NEW YORK CITY: The post-virus financial industry is likely to lose some of its thrum. Take for instance, Wall Street – the heartbeat of corporate America. Long gone are the days where zombie workers are shouting and wheedling their way through big deals, all the while standing shoulder-to-shoulder on trading floors.
A recent return to the workplace from 33 Liberty Street and below in Manhattan feels like a reimagining of a futuristic world. Boxed lunches and ready-to-go meals replace overzealous buffets and luxurious client lunches. Plexiglass divides the once-communal workspaces – floors the size of football fields. Security tech is harnessed for everyday life, to scan heat signatures in the bathrooms so as to avoid crowds. Elevators are touch-free.
In just seven months corporate culture as we know it has been uprooted to our kitchen tables – and these changes will likely last a while. But for how long? And will the current pandemic effect how humans live at the turn of the new century? Where exactly are we headed?
In the midst of uncertainty, ICON explores some of future’s unknowns.
Office Culture Will Include Lots Of Office Cultures
“Yes, offices will exist because there is, in the end, no complete substitute for being in the same place,” Ross Dawson, author, futurist and strategy advisor admits to ICON. “There still remains this deep human desire to be physically next to someone. That ability to build trust and collaborate effectively together is not going to disappear.”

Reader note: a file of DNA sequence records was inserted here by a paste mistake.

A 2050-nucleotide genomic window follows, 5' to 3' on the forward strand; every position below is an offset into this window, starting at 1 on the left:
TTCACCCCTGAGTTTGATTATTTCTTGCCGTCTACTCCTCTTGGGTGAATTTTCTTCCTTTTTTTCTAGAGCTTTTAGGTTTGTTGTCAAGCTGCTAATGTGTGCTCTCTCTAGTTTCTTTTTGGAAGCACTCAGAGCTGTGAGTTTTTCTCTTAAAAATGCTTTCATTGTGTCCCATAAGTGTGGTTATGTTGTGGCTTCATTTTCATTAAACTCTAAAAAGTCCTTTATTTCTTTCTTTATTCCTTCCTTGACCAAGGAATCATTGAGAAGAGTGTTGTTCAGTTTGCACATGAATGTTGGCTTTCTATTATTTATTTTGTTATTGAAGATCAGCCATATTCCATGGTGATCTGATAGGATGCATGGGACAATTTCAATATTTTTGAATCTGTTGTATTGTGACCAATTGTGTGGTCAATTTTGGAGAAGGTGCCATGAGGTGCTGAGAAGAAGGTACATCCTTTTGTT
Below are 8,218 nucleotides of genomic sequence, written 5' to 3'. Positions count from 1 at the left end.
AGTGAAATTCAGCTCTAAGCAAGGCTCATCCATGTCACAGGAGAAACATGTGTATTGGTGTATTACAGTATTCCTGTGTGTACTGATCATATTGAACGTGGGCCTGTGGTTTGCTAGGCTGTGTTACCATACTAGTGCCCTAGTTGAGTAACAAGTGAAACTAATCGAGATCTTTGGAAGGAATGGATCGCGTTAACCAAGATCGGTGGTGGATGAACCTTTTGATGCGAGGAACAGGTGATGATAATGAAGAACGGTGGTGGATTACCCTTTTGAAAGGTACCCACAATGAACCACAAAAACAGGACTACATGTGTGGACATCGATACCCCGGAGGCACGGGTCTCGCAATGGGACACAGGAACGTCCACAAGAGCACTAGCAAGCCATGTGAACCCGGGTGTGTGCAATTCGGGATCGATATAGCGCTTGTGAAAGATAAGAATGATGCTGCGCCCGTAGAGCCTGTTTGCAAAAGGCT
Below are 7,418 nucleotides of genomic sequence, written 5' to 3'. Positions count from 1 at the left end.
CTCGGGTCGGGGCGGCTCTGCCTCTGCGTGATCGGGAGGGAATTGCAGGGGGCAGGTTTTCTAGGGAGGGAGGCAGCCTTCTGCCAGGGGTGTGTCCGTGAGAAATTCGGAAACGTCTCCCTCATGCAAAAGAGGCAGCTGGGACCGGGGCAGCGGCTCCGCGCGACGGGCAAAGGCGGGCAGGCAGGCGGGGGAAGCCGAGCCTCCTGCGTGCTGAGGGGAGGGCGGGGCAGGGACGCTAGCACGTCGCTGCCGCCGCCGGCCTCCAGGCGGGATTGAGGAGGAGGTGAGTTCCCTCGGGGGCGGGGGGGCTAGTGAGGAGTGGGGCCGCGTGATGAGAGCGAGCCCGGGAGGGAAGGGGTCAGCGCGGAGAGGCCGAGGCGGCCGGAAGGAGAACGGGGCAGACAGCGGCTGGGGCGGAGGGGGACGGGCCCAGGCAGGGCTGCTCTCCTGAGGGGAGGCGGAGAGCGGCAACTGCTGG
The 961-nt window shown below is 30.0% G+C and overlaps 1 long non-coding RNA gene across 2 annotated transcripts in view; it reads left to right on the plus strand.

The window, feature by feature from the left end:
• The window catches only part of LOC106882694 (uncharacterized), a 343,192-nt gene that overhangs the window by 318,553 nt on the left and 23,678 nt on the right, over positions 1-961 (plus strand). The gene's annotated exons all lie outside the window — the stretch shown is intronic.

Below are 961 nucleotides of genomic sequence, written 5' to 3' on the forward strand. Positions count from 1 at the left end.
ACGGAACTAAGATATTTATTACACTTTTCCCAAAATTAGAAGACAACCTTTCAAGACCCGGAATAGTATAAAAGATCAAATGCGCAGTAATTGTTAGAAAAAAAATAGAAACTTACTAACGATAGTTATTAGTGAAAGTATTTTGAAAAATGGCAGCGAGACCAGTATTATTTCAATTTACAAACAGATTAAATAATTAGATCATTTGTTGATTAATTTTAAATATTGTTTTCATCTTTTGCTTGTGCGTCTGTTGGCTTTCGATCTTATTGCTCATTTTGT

Viewing current trends and trajectories, Dawson is in high demand among the globe’s largest corporations; Google, Microsoft, Coca-Cola and VISA have all mined his unparalleled knowledge into future insights. Furthermore, the lauded entrepreneur is the Founding Chairman of Advanced Human Technologies Group.
The global pandemic has proven the true capabilities of technology, hardwired into portable laptops, phones and Zoom, the prime example of game-changing innovation. Major corporations such Twitter, PayPal and Facebook all announced its staff would continue working from home until 2021.
“Organisations will look exceptionally different … Of course, there are some [industries] where there are still physical tasks required.” But as we’ve seen in recent years, Dawson predicts that there will be a further boom of co-working spaces or the “third space” for those industries working from home. “We will certainly start seeing more of these spaces. Whether you’re an independent or part of an organisation, you can all come together where there are facilities and resources.”